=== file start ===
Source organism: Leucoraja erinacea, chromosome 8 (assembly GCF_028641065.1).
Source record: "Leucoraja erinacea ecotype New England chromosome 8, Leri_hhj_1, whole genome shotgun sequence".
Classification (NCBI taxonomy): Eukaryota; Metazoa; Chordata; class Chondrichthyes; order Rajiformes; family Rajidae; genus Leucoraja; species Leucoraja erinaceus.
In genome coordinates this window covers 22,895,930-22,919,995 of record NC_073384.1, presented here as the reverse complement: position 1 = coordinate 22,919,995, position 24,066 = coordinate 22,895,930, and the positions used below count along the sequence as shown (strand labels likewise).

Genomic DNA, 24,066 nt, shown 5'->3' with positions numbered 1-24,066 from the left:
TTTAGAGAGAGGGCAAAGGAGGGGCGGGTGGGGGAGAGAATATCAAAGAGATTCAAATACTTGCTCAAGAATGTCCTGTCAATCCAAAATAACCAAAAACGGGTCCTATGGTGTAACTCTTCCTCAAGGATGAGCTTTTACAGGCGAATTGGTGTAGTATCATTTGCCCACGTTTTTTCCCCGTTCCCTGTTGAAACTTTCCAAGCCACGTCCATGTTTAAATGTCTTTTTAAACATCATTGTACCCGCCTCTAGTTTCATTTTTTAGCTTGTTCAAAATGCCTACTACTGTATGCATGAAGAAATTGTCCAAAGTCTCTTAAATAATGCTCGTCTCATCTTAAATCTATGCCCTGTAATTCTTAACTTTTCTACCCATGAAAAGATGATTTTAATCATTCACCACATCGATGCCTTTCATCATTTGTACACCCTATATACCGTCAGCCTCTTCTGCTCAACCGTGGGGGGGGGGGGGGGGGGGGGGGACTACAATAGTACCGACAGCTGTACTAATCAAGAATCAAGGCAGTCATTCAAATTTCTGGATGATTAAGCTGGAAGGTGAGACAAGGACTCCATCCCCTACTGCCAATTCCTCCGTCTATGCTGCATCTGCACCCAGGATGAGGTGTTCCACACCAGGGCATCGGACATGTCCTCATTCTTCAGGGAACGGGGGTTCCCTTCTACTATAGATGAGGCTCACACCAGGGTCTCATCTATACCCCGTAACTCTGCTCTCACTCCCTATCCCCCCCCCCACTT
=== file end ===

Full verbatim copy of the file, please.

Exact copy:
Source organism: Leucoraja erinacea, chromosome 8 (assembly GCF_028641065.1).
Source record: "Leucoraja erinacea ecotype New England chromosome 8, Leri_hhj_1, whole genome shotgun sequence".
Classification (NCBI taxonomy): Eukaryota; Metazoa; Chordata; class Chondrichthyes; order Rajiformes; family Rajidae; genus Leucoraja; species Leucoraja erinaceus.
In genome coordinates this window covers 22,895,930-22,919,995 of record NC_073384.1, presented here as the reverse complement: position 1 = coordinate 22,919,995, position 24,066 = coordinate 22,895,930, and the positions used below count along the sequence as shown (strand labels likewise).

Genomic DNA, 24,066 nt, shown 5'->3' with positions numbered 1-24,066 from the left:
TTTAGAGAGAGGGCAAAGGAGGGGCGGGTGGGGGAGAGAATATCAAAGAGATTCAAATACTTGCTCAAGAATGTCCTGTCAATCCAAAATAACCAAAAACGGGTCCTATGGTGTAACTCTTCCTCAAGGATGAGCTTTTACAGGCGAATTGGTGTAGTATCATTTGCCCACGTTTTTTCCCCGTTCCCTGTTGAAACTTTCCAAGCCACGTCCATGTTTAAATGTCTTTTTAAACATCATTGTACCCGCCTCTAGTTTCATTTTTTAGCTTGTTCAAAATGCCTACTACTGTATGCATGAAGAAATTGTCCAAAGTCTCTTAAATAATGCTCGTCTCATCTTAAATCTATGCCCTGTAATTCTTAACTTTTCTACCCATGAAAAGATGATTTTAATCATTCACCACATCGATGCCTTTCATCATTTGTACACCCTATATACCGTCAGCCTCTTCTGCTCAACCGTGGGGGGGGGGGGGGGGGGGGGGGACTACAATAGTACCGACAGCTGTACTAATCAAGAATCAAGGCAGTCATTCAAATTTCTGGATGATTAAGCTGGAAGGTGAGACAAGGACTCCATCCCCTACTGCCAATTCCTCCGTCTATGCTGCATCTGCACCCAGGATGAGGTGTTCCACACCAGGGCATCGGACATGTCCTCATTCTTCAGGGAACGGGGGTTCCCTTCTACTATAGATGAGGCTCACACCAGGGTCTCATCTATACCCCGTAACTCTGCTCTCACTCCCTATCCCCCCCCCCACTT